When the Lodi Unified School District Board of Education approved a plan to implement distance learning for the first quarter of the 2020-21 school year, it was understood that classrooms on campuses and bathrooms at all facilities would be cleaned on a consistent basis.
But according to Michelle Orgon, president of the Lodi Education Association, routine disinfecting and cleaning of classrooms isn’t taking place as often as it should, and restrooms — which are one of the primary sources for rapid COVID-19 spread, according to health experts — are only being cleaned on a nightly basis.
“I am concerned about bringing any student to campus at any times,” she said. “Our classrooms are not being disinfected nightly. If classrooms and bathrooms are not being cleaned, and we have teachers and staff members working from sites, I’m very concerned about mitigating possible contamination of places, especially places that we work.”
A memorandum of understanding between the district, board and LEA approved on July 22 states the district will ensure all classrooms, restrooms, cafeterias and workspaces are cleaned and disinfected, as necessary.
Surfaces and materials to be cleaned include desks, tables, doorknobs, light switches, faucets, sinks, toilets, and other high-touch fixtures, according to the MOU.
The first day of instruction in Lodi Unified is Aug. 10, a week later than initially planned. This week, teachers are preparing curriculum and activities they can do while working remotely.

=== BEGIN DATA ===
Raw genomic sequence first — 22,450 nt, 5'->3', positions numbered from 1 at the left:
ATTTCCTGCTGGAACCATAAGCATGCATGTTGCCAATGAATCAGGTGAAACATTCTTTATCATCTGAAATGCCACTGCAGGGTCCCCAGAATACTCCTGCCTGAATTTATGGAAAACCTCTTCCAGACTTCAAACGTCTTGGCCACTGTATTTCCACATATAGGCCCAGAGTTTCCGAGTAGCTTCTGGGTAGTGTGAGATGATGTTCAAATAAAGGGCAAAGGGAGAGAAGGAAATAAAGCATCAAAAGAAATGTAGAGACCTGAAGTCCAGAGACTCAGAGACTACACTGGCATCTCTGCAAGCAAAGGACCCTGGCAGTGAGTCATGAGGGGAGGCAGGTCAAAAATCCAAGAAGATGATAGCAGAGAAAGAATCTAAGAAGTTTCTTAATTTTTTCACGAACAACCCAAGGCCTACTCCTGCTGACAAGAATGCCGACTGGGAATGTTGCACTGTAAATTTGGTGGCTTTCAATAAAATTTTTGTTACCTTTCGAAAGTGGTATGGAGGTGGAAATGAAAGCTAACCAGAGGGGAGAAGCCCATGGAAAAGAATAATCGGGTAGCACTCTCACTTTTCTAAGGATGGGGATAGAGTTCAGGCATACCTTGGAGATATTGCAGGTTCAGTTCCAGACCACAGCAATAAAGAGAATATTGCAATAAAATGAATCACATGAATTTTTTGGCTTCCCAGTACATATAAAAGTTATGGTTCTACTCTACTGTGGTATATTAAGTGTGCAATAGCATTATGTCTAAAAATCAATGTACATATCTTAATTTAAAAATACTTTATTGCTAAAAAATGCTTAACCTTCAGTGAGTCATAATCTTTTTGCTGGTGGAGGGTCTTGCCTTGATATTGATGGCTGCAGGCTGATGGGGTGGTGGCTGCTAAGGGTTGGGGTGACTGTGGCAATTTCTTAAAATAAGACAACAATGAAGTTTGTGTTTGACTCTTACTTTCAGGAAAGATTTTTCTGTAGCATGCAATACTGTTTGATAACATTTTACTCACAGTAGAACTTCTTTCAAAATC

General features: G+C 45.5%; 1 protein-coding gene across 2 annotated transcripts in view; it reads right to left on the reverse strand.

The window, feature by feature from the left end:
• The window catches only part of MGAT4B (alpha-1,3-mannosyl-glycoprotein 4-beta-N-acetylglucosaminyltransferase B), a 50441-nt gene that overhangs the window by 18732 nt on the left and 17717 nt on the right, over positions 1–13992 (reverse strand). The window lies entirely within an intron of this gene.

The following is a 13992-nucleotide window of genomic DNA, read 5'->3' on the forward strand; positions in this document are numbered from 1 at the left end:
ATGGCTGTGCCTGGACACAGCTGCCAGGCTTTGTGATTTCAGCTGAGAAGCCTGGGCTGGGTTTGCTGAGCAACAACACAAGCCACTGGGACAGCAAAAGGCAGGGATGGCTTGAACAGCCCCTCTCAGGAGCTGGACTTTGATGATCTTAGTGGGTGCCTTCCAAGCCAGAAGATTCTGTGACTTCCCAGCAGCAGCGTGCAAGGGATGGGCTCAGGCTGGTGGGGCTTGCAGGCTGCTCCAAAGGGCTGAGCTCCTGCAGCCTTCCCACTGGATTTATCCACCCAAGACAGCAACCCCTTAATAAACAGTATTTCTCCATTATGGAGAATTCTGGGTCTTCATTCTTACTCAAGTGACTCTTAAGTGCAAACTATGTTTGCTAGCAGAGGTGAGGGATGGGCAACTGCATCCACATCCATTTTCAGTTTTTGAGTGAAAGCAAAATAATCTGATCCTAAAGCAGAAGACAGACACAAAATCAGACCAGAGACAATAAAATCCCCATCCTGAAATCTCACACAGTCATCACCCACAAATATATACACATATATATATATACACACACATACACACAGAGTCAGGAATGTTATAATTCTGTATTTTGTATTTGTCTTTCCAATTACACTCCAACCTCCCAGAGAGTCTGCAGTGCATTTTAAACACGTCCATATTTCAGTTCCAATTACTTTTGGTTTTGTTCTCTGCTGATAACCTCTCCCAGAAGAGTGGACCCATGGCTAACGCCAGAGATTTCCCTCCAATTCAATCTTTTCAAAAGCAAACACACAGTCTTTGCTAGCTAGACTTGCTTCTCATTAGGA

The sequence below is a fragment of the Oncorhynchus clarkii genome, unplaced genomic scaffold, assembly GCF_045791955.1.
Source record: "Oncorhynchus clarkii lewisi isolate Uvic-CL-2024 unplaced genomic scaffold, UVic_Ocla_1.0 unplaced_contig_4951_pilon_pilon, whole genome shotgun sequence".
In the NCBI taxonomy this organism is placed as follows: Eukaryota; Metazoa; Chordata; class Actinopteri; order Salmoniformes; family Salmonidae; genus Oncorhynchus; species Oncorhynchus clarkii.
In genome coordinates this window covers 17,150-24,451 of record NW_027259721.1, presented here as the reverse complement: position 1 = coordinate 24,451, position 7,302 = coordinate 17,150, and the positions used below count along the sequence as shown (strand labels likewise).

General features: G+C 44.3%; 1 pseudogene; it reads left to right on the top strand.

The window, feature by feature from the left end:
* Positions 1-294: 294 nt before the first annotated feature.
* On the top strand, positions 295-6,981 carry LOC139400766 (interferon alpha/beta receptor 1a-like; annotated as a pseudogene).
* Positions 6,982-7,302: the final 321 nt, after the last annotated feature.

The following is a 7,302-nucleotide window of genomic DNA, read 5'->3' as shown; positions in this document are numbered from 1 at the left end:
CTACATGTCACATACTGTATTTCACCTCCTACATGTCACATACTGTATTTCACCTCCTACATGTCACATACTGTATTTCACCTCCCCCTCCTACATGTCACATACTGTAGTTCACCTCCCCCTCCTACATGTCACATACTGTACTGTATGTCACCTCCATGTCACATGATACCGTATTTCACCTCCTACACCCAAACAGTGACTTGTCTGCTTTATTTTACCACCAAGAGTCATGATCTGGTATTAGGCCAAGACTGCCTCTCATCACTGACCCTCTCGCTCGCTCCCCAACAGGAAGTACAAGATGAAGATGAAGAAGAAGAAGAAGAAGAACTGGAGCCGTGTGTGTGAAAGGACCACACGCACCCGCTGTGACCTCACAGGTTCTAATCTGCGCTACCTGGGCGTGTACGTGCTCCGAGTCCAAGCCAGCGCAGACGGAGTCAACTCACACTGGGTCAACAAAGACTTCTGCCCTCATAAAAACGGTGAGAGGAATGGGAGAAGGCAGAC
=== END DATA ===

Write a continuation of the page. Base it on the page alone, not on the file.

As part of the district’s distance learning plan, teachers can use classrooms to instruct remotely, if they choose. They are allowed to teach form home.
The district office at 1301 E. Vine St. will be open, but employees and visitors will be required to wear masks. Campuses will be open for faculty and staff, but not family or students.
However, special education teachers and counselors would be able to bring students on campuses for one-on-one evaluations.
Orgon raised her concern about the current cleaning schedule at Tuesday’s board of education meeting during the district’s presentation of a pandemic safety plan update.
Union members have reported receiving one pair of gloves, one paper mask, and one roll of toilet paper as part of the personal protective equipment the district was distributing to employees for the school year, she said.
Some members received a face shield, and some received bottles of spray, towels, or towels and spray — all with no directions or ingredients. There was also no direction as to what they should be used to clean, she said.
“Teachers were under the impression that when they left at night, someone would be disinfecting the room,” she said. “It’s been brought to our attention that some cleaning crews have been quarantined, and some staff members have been to sites that haven’t been cleaned at all.”
On Wednesday, the district said “tens of thousands” of PPE materials have been delivered to all of its school sites, and that 2,500 no-touch thermometers will be shipped this week. A test protocol for their use is in place as well, the district said.
“Masks, gloves, face shields, hand sanitizers, and spray bottles with disinfectant are available at each of our school sites, offices, and departments,” district spokeswoman Chelsea Vongehr said. “Bathrooms and high traffic areas will be cleaned and disinfected daily.”
Orgon’s comments were part of the discussion whether to hire or appoint someone as a risk manager and point-of-contact when students, staff and families have questions or concerns about safety protocols.
According to staff, the current proposal was to have maintenance and operations director Brian Holloway take on those duties. But board members said it was unfair to burden him with an extra workload.